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Over 900 million Android phones are affected by this security flaw

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David Cornish
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Got an Android phone? Then you're going to want to pay very close attention to any apps you've been downloading of late.

Researchers at security firm Check Point have revealed a set of serious security vulnerabilities in Android phones operating with a Qualcomm chip - which is a lot of Android phones. Like, 900 million of them.

Here's everything you need to know about the security issues, dubbed "Quadrooter". 

  • Over 900 million Android phones are affected by this security flaw

    What is the 'Quadrooter' problem?

    Adam Donenfeld, lead mobile security researcher of Check Point, outlined the issues at the Def Con security conference in Las Vegas

    "During our research, we found multiple privilege escalation vulnerabilities in multiple subsystems introduced by Qualcomm to all its Android devices in multiple different subsystems."

  • Over 900 million Android phones are affected by this security flaw 1

    What?

    In short, the researchers identified a series of flaws in Qualcomm chips that would allow malicious software (like an app) to gain control of a smartphone without having to first ask permission from the phone user.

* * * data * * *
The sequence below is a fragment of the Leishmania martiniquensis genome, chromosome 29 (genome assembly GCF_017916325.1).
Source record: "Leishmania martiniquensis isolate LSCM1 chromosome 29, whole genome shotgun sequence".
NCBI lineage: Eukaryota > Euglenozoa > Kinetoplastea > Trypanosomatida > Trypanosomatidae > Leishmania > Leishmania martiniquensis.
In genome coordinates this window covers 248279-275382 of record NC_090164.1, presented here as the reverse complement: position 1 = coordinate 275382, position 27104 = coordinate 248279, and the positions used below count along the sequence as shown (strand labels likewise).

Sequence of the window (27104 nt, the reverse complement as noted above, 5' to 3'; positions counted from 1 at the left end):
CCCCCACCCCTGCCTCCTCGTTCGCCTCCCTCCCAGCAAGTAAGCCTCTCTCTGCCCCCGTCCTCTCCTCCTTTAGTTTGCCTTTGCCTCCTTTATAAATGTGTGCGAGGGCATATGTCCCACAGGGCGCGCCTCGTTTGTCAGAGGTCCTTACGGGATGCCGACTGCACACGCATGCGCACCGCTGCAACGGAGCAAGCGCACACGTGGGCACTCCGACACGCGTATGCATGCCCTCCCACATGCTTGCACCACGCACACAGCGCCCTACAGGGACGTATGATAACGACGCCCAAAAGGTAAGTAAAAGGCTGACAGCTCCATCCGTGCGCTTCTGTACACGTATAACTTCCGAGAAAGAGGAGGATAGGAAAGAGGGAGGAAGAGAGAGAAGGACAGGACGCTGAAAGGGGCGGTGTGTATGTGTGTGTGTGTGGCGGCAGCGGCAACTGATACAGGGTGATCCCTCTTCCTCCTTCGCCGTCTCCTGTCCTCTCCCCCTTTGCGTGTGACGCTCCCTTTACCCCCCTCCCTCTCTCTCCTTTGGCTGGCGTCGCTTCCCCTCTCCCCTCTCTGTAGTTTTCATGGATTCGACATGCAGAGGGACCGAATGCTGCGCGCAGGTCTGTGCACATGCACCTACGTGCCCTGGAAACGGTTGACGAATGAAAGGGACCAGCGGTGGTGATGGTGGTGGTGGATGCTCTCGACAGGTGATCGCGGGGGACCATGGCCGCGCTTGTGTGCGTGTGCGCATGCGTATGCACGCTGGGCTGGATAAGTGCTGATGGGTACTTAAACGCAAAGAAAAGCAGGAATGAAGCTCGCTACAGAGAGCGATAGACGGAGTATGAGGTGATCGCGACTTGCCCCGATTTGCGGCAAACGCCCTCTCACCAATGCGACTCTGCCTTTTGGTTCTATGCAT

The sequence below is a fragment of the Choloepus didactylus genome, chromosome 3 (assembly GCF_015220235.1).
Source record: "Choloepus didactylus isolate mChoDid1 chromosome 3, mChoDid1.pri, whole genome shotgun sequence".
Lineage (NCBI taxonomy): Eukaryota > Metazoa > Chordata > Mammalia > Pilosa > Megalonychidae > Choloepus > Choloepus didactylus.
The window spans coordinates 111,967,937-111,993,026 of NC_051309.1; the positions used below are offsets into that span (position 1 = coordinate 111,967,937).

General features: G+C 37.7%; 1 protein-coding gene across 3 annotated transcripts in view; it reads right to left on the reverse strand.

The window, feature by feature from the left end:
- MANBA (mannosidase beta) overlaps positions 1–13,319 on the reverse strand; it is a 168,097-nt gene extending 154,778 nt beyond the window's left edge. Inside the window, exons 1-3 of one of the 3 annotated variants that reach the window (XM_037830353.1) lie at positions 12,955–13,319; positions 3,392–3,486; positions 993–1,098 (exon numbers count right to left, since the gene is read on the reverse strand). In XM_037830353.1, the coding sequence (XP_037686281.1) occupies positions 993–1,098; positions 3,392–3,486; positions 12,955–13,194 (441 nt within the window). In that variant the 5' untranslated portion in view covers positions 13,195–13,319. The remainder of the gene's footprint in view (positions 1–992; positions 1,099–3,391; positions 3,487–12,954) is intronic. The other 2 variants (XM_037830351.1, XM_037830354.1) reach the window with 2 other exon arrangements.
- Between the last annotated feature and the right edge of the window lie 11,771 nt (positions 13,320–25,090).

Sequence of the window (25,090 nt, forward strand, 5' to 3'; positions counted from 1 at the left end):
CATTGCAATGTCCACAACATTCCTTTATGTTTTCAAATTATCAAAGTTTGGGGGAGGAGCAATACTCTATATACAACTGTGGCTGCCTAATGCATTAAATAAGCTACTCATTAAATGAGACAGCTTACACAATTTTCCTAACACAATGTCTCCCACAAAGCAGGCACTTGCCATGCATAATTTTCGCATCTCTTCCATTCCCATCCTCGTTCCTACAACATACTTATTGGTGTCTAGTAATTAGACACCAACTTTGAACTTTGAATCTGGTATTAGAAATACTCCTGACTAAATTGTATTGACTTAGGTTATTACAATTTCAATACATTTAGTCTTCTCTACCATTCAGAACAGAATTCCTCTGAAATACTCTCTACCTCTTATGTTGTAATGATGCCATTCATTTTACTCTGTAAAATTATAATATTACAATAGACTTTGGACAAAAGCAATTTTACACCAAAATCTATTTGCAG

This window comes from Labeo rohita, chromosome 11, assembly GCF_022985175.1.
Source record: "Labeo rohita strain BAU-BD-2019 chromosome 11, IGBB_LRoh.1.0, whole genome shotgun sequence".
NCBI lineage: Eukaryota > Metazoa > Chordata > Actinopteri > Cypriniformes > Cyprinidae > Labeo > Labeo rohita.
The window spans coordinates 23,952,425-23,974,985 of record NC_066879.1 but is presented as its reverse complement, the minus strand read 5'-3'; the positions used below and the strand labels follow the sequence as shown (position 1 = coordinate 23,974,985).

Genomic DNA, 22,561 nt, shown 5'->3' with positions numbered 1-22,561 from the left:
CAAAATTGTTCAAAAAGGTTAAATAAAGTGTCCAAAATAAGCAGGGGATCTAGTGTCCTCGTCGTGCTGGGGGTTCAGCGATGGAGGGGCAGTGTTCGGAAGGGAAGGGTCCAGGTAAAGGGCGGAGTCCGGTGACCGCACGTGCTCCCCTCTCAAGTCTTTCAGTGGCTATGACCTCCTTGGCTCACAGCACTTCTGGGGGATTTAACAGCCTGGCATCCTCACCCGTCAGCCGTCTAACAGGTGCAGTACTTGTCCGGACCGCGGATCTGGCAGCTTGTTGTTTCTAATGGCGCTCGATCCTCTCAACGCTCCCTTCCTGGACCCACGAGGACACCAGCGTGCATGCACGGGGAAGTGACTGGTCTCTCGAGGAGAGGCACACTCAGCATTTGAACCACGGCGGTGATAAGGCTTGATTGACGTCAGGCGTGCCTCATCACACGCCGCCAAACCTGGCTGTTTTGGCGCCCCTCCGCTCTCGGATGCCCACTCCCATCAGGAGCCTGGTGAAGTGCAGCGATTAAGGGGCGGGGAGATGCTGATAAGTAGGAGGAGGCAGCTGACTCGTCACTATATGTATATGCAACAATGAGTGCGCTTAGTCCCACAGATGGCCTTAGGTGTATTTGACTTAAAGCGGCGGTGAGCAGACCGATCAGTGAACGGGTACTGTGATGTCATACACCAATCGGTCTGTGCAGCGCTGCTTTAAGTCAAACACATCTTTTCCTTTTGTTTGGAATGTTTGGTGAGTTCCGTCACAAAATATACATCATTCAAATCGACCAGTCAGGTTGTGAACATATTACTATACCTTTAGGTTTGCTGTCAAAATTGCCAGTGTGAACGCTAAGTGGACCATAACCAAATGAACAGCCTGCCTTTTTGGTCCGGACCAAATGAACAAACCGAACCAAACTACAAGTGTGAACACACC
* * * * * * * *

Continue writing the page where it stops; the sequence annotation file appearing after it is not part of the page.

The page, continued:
Apps usually have to request that a user give them 'permission' to access various features of your phone, from contact lists to your camera. 

    Because the chip forms the 'root' of the phone's structure, a hacker would be able to take control of every aspect of the phone if they were able to convince a user to download their malicious app. 

  • Over 900 million Android phones are affected by this security flaw 2

    Which phones are affected?

    Loads. Loads and loads. Such as...

    • Google's Nexus 5X, Nexus 6, and Nexus 6P
    • HTC's One M9 and HTC 10 
    • Samsung's Galaxy S7 and S7 Edge
    • The BlackBerry DTEK50
  • Over 900 million Android phones are affected by this security flaw 3

    How do I stop the Quadroot problem?

    Well, you can't.

    The best thing you can do is ensure you've downloaded your phone's most recent updates and stay far, far away from any app that doesn't come from a trusted source. 

  • Over 900 million Android phones are affected by this security flaw 4

    A fix is on the way

    The research group Check Point notified Qualcomm of the issue, and the company has already sorted out a patch to fix the problem.

    Three major flaws have already been removed with updates that have been sent out by smartphone manufacturers in recent weeks, with one final flaw set to be addressed in an update set to arrive in September.

    So: download your updates, stay away from weird apps and cross your fingers. 

    [Via: CNet]

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David Cornish

Shortlist.com’s esteemed Tech Editor. David has a keen interest in video games, Star Wars and stuff that runs on batteries.

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